Re: new port for DNS

Paul Hoffman (ietf-lists@proper.com)
Wed, 21 Jun 1995 20:27:37 -0700


Message-Id: <v02120c07ac0e914633f5@[165.227.40.31]>
Date: Wed, 21 Jun 1995 20:27:37 -0700
To: dupuy@smarts.com (Alexander Dupuy)
From: ietf-lists@proper.com (Paul Hoffman)
Subject: Re: new port for DNS
Cc: uri@bunyip.com

>This is actually a pretty good example of why using existing DNS names is a
>bad idea.  Presumably URNsRUs will use urnsrus.com for their own hosts.  This
>will cause security concerns if they wanted to delegate proper.urnsrus.com
>URNs to nameservers at proper.com - making URNs containing urnsrus.com much
>less flexible than URNs using just OIDs.

I don't understand this logic. URNsRUs loses nothing if it delegates
urnsrus.urnsrus.com to its own host, and lets Proper Publishing decide
where to host proper.urnsrus.com. That is, the name "urnsrus.com" is really
just a base. If Proper Publishing wants to host its own URNs, it can; if it
wants URNsRUs to host them, it can. I don't see where the security concern
comes in.

>Not to mention the problems that
>might be caused if a company like O'Reilly started a URN resolution service
>using ora.com, but then sold off the service to America Online or OCLC.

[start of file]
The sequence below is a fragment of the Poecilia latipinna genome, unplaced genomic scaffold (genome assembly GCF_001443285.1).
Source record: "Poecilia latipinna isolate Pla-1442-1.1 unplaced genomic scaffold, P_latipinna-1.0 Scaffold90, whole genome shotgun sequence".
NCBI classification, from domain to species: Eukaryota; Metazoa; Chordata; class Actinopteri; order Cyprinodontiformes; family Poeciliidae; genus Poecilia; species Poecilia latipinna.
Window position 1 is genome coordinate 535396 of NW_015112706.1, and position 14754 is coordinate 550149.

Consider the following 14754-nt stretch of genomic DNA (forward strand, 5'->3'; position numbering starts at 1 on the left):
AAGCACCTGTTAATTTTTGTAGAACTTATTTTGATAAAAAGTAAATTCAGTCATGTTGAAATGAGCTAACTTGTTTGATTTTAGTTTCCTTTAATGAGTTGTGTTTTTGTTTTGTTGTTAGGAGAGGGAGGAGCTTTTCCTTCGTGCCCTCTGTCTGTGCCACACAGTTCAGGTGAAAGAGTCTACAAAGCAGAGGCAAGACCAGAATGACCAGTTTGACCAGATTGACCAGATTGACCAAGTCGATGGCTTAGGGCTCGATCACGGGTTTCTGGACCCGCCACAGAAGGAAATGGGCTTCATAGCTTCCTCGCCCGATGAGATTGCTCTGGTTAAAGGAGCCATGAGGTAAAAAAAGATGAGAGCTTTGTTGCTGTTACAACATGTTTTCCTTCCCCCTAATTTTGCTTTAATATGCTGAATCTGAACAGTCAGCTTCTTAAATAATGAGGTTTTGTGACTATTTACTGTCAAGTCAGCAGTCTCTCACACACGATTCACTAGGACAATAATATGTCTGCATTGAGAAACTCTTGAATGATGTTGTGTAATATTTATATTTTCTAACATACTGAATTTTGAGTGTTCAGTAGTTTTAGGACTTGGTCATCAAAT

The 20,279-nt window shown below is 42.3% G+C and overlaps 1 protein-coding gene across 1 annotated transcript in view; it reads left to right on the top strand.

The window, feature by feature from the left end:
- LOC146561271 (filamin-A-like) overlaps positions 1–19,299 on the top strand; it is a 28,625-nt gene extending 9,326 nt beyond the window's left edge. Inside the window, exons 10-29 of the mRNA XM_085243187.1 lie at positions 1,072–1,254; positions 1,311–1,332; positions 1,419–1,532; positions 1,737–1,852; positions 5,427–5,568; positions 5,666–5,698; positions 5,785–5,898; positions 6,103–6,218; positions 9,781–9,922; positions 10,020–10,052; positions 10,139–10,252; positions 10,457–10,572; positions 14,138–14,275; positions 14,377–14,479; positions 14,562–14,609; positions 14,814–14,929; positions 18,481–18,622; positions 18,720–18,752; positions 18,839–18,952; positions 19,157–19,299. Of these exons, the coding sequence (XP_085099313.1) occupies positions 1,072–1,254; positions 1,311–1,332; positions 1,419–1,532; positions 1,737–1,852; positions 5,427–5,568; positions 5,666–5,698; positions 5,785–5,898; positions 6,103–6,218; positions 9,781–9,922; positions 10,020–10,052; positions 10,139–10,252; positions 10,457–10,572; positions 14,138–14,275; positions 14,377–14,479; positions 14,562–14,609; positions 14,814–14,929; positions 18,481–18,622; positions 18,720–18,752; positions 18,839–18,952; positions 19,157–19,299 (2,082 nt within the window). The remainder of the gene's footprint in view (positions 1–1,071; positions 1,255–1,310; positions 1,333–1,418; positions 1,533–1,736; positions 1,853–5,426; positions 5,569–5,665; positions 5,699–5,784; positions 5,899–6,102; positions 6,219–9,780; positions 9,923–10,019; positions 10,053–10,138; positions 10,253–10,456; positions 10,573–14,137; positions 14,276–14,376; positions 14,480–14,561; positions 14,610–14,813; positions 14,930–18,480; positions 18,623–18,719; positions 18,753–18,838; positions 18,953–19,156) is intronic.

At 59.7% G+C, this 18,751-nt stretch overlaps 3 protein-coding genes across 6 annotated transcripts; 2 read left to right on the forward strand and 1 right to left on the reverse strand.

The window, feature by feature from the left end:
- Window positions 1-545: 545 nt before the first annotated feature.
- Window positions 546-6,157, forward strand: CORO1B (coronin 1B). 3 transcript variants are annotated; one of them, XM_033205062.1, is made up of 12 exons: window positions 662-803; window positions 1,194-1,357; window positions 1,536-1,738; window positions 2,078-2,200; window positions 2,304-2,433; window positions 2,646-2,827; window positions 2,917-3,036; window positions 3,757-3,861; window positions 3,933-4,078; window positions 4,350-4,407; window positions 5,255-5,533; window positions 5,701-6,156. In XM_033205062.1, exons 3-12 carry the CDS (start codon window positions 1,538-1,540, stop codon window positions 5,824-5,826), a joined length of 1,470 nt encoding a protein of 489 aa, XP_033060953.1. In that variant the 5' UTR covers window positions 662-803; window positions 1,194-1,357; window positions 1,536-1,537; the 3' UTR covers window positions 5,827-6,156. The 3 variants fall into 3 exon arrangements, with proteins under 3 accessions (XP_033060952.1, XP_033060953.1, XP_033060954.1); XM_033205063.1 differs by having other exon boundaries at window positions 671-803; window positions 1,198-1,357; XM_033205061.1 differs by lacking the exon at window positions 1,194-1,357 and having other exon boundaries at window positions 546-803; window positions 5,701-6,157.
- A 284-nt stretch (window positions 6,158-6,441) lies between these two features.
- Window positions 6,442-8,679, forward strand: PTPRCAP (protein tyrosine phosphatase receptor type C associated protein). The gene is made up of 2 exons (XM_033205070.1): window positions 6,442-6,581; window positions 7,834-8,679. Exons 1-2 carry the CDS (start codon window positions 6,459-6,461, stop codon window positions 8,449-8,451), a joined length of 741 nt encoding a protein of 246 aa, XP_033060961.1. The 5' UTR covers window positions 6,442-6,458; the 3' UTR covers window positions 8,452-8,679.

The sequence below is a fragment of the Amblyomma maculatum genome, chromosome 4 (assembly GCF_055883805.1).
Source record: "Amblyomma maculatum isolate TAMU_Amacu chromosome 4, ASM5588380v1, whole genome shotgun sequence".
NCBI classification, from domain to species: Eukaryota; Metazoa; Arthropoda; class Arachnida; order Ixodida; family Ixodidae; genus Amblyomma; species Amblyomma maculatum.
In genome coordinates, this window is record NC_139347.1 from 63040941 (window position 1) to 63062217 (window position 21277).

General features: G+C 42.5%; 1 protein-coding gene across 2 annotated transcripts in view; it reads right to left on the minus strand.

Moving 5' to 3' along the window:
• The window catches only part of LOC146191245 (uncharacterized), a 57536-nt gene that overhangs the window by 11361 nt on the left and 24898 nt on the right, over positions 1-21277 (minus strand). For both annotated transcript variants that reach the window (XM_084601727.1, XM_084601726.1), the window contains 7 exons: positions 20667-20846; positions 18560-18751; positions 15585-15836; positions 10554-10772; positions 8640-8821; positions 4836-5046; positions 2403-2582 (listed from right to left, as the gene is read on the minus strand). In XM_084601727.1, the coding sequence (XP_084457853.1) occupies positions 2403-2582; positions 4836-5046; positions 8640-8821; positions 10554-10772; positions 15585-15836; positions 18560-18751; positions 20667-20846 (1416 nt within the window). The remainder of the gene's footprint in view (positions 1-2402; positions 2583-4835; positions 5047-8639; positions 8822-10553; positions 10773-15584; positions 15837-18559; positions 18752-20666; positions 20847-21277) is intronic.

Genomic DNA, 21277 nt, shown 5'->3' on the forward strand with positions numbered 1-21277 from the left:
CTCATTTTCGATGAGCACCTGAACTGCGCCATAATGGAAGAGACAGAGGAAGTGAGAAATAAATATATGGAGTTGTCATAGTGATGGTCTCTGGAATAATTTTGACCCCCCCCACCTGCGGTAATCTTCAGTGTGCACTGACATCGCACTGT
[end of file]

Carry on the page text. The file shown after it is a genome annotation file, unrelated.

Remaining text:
Well, the same problem exists with the content of the URNs, not just the
resolution. I don't think this issue is particular to URNs.

>The more I think about it, the more convinced I am that if URNs are to be as
>persistent as possible, that they should be numeric (or alphanumeric codes
>like the LoC numbers or British/Canadian postal code system).  If you use
>human-readable names like "proper" or "ibm" people will get emotional and/or
>possessive about them, making it much harder to prevent the URNs containing
>them from changing over time.

I believe that this is a very valid point. As the "owner" of a domain name,
I'm certainly guilty of the possesiveness of which you speak.

>If you aren't willing to trust IANA to
>require reasonable subdelegation arrangements from naming authorities,
>why are you willing to trust the IETF standardization process to come up
>with a URN protocol?

Well, this is the first mention of the IANA, and this is also the first
mention that your proposal involves a small number (sounds like <25)
second-level naming authorities. I do trust the IANA, but I don't think
anyone has asked them if they want to take this on. Further, I'm not sure
that they would want to limit the number in the way you would want. But, I
agree that a smallish number of DNS-style NAs, particularly if some of them
let folks subdivide for almost free, would be a viable solution for the
long term.

--Paul Hoffman
--Proper Publishing